Forecast Design in Monetary Capital Stock Measurement
William Barnett (),
Unja Chae and
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Unja Chae: University of Kansas
Macroeconomics from University Library of Munich, Germany
We design a procedure for measuring the United States capital stock of money implied by the Divisia monetary aggregate service flow, in a manner consistent with the present-value model of economic capital stock. We permit non-martingale expectations and time varying discount rates. Based on Barnett’s (1991) definition of the economic stock of money, we compute the U.S. economic stock of money by discounting to present value the flow of expected expenditure on the services of monetary assets, where expenditure on monetary services is evaluated at the user costs of the monetary components. As a theoretically consistent measure of money stock, our economic stock of money nests Rotemberg, Driscoll, and Poterba’s (1995) currency equivalent index as a special case, under the assumption of martingale expectations. To compute the economic stock of money without imposing martingale expectations, we define a procedure for producing the necessary forecasts based on an asymmetric vector autoregressive model and a Bayesian vector autoregressive model. In application of this proposed procedure, Barnett, Chae, and Keating (2005) find the resulting capital-stock growth-rate index to be surprisingly robust to the modeling of expectations. Similarly the primary conclusions of this supporting paper regard robustness. We believe that further experiments with other forecasting models would further confirm our robustness conclusion. Different forecasting models can produce substantial differences in forecasts into the distant future. But since the distant future is heavily discounted in our stock formula, and since alternative forecasting formulas rarely produce dramatic differences in short term forecasts, we believe that our robustness result obviates prior concerns about the dependency of theoretical monetary capital stock computations upon forecasts of future expected flows. Even the simple martingale forecast, which has no unknown parameters and is easily computed with current period data, produces a discounted stock measure that is adequate for most purposes. Determining an easily measured extended index that can remove the small bias that we identify under the martingale forecast remains a subject for our future research. At the time that Milton Friedman (1969) was at the University of Chicago, the “Chicago School” view on the monetary transmission mechanism was based upon the wealth effect, called the “real balance effect” or “Pigou (1943) effect,” of open market operations. Our research identifies very large errors in the wealth effects computed from the conventional simple sum monetary aggregates and makes substantial progress in the direction of accurate measurement of monetary-policy wealth effects.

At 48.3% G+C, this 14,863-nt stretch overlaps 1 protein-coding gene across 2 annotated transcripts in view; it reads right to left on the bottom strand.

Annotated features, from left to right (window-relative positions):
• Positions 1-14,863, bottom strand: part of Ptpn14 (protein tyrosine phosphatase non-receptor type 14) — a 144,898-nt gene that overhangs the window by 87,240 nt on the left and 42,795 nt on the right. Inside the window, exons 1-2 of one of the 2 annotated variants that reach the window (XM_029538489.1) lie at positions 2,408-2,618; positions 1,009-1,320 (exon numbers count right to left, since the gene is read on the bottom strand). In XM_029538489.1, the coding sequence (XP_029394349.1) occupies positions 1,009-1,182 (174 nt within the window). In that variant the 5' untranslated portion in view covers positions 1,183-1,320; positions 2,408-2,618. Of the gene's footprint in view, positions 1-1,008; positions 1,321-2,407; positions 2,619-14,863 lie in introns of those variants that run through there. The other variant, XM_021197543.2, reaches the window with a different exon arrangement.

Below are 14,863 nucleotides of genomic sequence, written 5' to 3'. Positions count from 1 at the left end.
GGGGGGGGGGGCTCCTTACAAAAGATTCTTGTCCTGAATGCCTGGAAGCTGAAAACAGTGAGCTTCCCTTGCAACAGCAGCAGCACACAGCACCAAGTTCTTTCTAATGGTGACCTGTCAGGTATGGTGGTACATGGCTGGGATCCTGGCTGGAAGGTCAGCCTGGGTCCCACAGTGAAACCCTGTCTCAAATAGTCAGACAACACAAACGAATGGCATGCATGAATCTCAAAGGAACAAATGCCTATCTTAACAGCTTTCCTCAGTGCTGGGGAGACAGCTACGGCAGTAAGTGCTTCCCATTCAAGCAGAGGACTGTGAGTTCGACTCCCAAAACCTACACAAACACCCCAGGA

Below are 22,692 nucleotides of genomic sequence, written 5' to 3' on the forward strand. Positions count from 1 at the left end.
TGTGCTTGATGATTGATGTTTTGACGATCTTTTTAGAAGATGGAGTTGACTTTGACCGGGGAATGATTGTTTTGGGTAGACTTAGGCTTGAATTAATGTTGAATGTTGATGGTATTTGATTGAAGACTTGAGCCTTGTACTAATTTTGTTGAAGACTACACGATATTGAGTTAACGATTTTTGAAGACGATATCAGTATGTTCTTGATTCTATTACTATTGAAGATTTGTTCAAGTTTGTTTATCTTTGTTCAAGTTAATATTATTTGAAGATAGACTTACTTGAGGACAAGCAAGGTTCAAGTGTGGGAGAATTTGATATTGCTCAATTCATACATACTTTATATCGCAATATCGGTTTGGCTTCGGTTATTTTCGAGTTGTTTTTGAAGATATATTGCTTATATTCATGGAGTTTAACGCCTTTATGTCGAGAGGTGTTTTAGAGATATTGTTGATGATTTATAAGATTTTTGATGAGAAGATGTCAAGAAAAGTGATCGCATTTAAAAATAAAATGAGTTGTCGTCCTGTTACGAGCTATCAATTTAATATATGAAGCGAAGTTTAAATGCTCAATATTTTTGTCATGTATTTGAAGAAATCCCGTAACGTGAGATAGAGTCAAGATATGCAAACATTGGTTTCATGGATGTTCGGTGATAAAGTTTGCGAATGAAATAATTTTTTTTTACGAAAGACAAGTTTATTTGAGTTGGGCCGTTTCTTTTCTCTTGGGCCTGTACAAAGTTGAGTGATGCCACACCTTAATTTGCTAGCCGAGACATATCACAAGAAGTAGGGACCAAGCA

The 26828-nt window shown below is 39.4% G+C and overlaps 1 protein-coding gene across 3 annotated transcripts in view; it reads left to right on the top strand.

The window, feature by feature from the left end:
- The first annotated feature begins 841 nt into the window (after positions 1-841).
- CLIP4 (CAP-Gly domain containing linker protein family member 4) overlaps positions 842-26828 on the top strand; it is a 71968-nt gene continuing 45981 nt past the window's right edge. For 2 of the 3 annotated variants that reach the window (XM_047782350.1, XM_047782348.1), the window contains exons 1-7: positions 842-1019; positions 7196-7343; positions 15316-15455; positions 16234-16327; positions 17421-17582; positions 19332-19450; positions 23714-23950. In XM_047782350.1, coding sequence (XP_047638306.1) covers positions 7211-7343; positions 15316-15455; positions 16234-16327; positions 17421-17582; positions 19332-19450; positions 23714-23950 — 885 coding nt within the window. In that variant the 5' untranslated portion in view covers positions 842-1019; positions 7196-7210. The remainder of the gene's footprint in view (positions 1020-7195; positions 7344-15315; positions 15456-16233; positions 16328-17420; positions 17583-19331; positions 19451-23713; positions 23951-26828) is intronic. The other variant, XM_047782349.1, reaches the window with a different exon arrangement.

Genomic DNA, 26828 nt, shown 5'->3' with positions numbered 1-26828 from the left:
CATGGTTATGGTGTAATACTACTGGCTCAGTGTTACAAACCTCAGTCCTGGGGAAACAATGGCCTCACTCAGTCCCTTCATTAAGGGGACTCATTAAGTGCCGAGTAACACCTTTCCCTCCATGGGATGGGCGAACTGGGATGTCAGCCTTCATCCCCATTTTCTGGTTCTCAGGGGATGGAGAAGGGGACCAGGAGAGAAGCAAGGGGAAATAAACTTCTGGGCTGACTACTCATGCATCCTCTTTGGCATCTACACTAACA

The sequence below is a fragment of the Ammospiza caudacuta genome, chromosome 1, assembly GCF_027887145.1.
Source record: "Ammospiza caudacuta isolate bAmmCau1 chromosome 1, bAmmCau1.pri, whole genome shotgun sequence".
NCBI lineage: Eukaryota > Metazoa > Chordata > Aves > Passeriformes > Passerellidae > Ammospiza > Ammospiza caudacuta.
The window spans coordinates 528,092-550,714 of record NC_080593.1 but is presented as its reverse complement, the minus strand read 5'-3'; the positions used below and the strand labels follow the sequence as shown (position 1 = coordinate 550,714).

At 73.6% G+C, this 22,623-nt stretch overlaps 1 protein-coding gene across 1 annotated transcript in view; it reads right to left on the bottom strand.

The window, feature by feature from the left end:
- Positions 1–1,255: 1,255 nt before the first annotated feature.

Keywords: Monetary aggregation; Divisia money aggregate; economic stock of money; user cost of money; currency equivalent index; Bayesian vector autoregression; asymmetric vector autoregression. (search for similar items in EconPapers)
JEL-codes: C22 C43 E41 G12 (search for similar items in EconPapers)
Pages: 68 pages
Note: Type of Document - pdf; pages: 68. This paper provides the details of the forecast design used in our forthcoming Annals of Finance paper, which is in this archive in an earlier version as: ewp- mac/0508021.
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Journal Article: FORECAST DESIGN IN MONETARY CAPITAL STOCK MEASUREMENT (2012)
Working Paper: Forecast Design in Monetary Capital Stock Measurement (2005)
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Persistent link: https://EconPapers.repec.org/RePEc:wpa:wuwpma:0508022
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